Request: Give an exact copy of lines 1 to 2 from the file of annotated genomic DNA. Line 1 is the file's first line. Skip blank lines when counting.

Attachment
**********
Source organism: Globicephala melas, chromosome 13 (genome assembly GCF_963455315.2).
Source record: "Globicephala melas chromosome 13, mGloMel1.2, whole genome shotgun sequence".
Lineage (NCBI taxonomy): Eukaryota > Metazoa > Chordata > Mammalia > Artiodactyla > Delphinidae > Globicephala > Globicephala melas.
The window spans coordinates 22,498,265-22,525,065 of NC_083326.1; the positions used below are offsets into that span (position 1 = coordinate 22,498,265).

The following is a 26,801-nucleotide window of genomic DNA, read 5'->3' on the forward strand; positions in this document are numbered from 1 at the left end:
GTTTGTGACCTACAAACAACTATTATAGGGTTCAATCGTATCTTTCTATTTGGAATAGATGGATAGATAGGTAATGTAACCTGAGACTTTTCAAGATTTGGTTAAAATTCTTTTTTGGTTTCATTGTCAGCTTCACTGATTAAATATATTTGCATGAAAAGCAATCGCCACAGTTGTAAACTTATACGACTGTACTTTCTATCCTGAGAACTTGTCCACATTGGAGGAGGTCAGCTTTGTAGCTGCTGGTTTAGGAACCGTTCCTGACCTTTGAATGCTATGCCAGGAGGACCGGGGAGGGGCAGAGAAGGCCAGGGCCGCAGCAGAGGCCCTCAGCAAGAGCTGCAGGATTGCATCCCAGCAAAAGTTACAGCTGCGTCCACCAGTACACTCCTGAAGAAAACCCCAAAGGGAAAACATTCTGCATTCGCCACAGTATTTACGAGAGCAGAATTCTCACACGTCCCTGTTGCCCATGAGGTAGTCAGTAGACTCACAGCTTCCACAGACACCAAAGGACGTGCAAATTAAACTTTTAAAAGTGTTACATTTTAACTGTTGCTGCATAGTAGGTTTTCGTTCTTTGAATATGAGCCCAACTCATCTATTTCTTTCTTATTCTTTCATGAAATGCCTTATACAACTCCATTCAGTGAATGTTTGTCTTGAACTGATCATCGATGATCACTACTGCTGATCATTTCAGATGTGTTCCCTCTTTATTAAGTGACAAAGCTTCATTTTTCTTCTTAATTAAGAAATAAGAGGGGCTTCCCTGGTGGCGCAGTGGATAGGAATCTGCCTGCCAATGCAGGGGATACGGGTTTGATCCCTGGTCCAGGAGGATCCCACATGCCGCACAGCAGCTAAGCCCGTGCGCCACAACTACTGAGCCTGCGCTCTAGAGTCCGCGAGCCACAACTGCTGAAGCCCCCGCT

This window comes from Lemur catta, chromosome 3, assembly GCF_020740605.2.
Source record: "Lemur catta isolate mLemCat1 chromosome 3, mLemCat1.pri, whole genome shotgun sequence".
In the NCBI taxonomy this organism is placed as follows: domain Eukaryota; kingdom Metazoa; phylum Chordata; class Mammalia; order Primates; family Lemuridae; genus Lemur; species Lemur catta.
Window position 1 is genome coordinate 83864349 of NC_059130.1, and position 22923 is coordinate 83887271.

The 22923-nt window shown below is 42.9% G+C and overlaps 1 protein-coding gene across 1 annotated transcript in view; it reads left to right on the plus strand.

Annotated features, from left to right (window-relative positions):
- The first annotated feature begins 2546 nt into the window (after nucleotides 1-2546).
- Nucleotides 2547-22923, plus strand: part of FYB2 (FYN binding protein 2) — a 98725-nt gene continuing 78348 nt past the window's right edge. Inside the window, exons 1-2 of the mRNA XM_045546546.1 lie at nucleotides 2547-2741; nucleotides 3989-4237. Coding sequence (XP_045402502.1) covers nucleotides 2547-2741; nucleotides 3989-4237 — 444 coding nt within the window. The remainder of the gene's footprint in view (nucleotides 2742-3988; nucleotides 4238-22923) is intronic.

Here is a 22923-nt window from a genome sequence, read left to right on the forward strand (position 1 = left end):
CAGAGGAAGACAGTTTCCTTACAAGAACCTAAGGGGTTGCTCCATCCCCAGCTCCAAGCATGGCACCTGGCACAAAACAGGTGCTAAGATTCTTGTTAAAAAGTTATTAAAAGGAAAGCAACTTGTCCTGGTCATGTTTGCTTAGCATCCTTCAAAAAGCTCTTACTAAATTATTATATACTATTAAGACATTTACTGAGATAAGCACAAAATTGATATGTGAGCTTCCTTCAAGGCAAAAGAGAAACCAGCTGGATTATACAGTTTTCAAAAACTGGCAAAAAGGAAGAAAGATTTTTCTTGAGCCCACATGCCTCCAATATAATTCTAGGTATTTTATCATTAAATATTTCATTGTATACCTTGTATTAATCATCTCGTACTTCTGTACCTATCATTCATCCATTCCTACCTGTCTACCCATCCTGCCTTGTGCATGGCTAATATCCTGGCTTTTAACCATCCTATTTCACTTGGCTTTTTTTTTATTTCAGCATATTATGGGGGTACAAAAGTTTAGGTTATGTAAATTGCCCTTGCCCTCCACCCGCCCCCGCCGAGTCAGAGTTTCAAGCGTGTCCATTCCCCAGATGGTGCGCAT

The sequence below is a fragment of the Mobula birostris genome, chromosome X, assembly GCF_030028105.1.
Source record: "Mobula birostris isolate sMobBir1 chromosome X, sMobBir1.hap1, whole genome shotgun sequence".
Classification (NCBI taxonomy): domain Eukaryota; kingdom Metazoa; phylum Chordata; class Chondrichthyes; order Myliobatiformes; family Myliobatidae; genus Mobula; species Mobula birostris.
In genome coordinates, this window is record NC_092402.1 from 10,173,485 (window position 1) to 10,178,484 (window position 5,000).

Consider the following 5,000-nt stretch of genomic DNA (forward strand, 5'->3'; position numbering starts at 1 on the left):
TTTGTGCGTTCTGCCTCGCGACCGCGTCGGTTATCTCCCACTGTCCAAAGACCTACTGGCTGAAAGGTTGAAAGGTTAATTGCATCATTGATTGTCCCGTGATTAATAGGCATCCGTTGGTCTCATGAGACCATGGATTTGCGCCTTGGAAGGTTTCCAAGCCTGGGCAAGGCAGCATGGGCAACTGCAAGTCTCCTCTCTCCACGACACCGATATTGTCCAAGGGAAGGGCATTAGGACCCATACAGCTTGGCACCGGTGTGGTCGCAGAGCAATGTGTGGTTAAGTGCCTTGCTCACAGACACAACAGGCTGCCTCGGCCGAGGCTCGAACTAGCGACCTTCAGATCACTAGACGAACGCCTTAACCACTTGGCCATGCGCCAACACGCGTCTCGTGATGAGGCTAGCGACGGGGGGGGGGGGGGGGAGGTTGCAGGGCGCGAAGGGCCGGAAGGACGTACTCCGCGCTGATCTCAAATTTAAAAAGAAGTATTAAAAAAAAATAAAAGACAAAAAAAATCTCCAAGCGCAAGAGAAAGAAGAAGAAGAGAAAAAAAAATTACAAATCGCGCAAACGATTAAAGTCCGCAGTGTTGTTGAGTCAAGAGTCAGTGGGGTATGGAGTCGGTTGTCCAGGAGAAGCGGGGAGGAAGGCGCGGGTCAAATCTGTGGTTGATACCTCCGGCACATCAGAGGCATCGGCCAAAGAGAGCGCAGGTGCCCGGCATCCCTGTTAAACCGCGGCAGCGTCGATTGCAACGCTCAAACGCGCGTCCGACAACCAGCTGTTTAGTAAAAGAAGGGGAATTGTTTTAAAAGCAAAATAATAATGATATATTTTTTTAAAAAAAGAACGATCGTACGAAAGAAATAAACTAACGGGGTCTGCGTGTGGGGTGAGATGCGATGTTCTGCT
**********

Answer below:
Source organism: Globicephala melas, chromosome 13 (genome assembly GCF_963455315.2).
Source record: "Globicephala melas chromosome 13, mGloMel1.2, whole genome shotgun sequence".